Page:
Lumix G9 – Auto White Balance
The Lumix G9 mirrorless camera has some unique Auto White Balance features.
Watch the video below to learn more.
If you can’t see the video, you can watch it on YouTube.
White Balance is really about color.
Adjusting your camera white balance adjusts the color of “white” to match the light source, so that the overall color hue is closer to what is seen by the eye.
The camera isn’t magic. It doesn’t actually know if the sun is shining or you’re shooting in your basement under a tungsten lightbulb. You’ve got to help it out a bit so that you can get good colour in your photos and videos.
A unique thing about the Lumix G9 is that it has two Auto White Balance (AWB) settings: AWB and AWBc.
I’ve made the mistake of setting it on regular AWB without realizing the effect it had on my photos.
- AWB gives a warm look to your photos
- AWBc gives a cool look to your photos
But only under certain conditions.
If you’re shooting outdoors on a bright and sunny day, you likely won’t notice much difference on either of these settings.
But if you’re shooting indoors under warm colour termperature lights, such as tungsten bulbs, the AWB setting will retain the warmth. Which in most cases will retain the mood of your photo.
If you change it to AWBc, it will add blue and cyan to your photo and your photo will look more neutral.
For best colour, you might want to use a white balance calibration tool like the X-Rite Color Checker Passport. I use mine all the time in the studio.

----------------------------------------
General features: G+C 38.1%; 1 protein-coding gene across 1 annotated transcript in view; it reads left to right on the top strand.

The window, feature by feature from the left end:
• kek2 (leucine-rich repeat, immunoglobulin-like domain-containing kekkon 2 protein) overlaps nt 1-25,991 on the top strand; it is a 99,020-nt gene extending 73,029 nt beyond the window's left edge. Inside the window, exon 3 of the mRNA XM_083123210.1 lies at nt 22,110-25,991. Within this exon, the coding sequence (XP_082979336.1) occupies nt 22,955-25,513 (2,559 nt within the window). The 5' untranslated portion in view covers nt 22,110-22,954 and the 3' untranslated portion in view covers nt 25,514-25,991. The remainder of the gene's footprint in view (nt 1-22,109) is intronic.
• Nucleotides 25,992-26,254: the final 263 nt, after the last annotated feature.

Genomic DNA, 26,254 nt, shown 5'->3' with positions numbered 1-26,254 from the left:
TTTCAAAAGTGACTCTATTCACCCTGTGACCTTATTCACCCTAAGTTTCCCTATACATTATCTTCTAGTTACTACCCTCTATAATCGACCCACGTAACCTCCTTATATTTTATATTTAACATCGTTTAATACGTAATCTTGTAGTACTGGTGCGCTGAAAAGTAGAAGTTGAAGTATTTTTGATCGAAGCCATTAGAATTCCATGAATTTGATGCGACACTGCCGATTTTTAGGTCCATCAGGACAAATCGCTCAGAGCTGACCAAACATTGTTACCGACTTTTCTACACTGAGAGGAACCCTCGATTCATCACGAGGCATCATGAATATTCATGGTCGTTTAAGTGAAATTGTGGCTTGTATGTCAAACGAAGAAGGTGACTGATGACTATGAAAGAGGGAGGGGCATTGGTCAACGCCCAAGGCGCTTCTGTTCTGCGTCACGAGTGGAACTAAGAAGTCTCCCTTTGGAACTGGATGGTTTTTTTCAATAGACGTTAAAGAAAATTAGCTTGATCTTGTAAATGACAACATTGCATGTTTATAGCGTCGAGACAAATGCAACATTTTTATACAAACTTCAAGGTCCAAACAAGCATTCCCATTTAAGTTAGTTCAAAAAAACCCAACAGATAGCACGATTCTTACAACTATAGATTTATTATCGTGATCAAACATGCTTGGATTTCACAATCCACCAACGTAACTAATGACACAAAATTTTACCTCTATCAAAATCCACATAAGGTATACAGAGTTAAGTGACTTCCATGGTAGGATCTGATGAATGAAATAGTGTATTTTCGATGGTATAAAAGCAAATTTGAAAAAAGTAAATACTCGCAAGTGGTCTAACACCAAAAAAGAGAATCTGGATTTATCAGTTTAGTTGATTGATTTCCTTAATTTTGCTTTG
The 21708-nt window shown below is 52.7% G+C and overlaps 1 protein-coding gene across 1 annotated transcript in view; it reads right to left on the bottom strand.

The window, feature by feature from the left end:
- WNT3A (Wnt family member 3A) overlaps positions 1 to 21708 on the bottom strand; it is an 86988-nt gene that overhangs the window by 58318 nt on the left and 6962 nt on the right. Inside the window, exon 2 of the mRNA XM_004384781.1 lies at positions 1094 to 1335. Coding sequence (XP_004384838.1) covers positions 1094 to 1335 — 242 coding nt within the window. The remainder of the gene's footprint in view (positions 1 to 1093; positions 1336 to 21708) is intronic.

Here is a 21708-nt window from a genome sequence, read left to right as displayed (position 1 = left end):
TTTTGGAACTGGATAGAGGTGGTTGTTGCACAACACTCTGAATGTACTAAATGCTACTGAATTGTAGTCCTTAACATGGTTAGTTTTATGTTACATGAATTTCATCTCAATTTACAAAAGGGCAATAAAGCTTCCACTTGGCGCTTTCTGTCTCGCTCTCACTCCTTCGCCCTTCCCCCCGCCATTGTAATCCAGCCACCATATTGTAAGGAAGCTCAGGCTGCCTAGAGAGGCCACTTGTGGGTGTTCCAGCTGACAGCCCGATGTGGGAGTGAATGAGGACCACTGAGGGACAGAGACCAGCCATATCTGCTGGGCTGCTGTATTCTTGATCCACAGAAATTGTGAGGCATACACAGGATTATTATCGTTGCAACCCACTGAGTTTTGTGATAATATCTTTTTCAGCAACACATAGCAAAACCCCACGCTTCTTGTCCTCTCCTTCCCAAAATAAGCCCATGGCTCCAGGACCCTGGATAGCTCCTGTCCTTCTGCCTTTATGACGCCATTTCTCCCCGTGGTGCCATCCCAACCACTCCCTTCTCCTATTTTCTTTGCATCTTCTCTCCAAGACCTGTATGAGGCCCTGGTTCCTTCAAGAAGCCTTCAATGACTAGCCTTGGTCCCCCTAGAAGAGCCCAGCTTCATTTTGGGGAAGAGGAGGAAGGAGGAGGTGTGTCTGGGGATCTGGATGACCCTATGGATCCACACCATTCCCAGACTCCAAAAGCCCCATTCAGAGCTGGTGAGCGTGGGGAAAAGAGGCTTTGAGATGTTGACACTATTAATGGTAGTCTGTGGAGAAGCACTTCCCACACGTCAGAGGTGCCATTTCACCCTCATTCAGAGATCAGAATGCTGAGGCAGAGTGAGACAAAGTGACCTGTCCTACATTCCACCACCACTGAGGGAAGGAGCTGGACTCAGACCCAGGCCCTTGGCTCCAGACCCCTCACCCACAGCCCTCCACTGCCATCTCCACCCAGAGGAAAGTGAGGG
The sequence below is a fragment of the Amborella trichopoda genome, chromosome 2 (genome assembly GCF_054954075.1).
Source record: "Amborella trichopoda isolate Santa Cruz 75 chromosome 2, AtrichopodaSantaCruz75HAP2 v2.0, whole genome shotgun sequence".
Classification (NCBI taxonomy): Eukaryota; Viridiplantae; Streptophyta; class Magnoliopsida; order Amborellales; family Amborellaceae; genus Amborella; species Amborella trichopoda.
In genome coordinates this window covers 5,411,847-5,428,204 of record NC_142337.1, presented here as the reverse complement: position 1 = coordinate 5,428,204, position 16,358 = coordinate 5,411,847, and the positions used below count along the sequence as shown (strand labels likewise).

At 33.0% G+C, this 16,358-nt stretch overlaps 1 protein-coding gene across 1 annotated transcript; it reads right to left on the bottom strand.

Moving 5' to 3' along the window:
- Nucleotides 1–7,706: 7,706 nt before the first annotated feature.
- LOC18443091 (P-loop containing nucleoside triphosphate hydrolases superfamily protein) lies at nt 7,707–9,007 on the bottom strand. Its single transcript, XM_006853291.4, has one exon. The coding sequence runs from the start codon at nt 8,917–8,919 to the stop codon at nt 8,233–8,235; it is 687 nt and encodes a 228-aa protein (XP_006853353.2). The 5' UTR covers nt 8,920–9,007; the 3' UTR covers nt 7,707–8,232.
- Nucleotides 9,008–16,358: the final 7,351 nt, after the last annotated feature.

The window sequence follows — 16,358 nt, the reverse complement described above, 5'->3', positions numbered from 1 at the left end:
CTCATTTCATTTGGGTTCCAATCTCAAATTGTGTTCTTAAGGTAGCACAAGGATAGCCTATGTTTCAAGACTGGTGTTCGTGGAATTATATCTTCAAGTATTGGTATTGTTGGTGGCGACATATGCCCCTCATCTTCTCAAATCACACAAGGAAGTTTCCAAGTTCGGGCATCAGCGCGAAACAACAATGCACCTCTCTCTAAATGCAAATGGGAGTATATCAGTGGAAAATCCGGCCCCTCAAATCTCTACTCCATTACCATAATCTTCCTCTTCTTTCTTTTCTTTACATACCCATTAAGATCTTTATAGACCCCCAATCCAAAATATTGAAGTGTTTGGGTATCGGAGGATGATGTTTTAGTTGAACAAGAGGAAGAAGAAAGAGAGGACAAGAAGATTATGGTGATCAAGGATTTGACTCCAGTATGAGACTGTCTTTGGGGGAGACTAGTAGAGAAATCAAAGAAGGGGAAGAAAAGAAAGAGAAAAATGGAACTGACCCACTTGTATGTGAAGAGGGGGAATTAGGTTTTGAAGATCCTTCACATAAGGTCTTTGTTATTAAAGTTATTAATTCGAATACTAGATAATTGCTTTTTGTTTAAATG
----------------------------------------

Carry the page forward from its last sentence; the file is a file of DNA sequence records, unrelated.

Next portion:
I mostly use the built-in White Balance pre-sets of the Lumix G9
- Daylight – on bright sunny days
- Cloudy – on overcast days
- Shade – when I’m shooting in the shade
- Tungsten – when shooting under Edison lightbulbs
- Flash – when using my flash. This often gets set automatically if you’re using a Lumix flash with a Lumix camera
- AWB or AWBc – when I’m just not sure about the light source
Learn more about color and auto white balance in this post.
Here’s a color chart showing warm and cool colors
- Magenta, red and yellow are warm colours
- Green, cyan and blue are cool colors
Opposite colors on the wheel balance each other out
- If your image is too yellow, you can add blue to neutralize the yellow
- If your image is too green, you can add magenta to neutralize the green
One more side note:
In Photography Color is measured in degrees Kelvin. That’s why we use the term Color Temperature. Color temperature in the “visible spectrum” (which we see and use in photography) goes from warm to cool. Warm temperatures are produced from things like candles, sunsets and tungsten light bulbs. Neutral temperature is midday sunshine. Cool temperatures happen in the shade, on overcast days and at high altitudes.
Color is a huge and important topic in photography!
It always has been, even in the days of shooting film.
Reproducing color accurately and creatively is what can make or break your photos.
For that reason it’s something you need to understand. And the best way to start is by learning how to set up White Balance in your camera.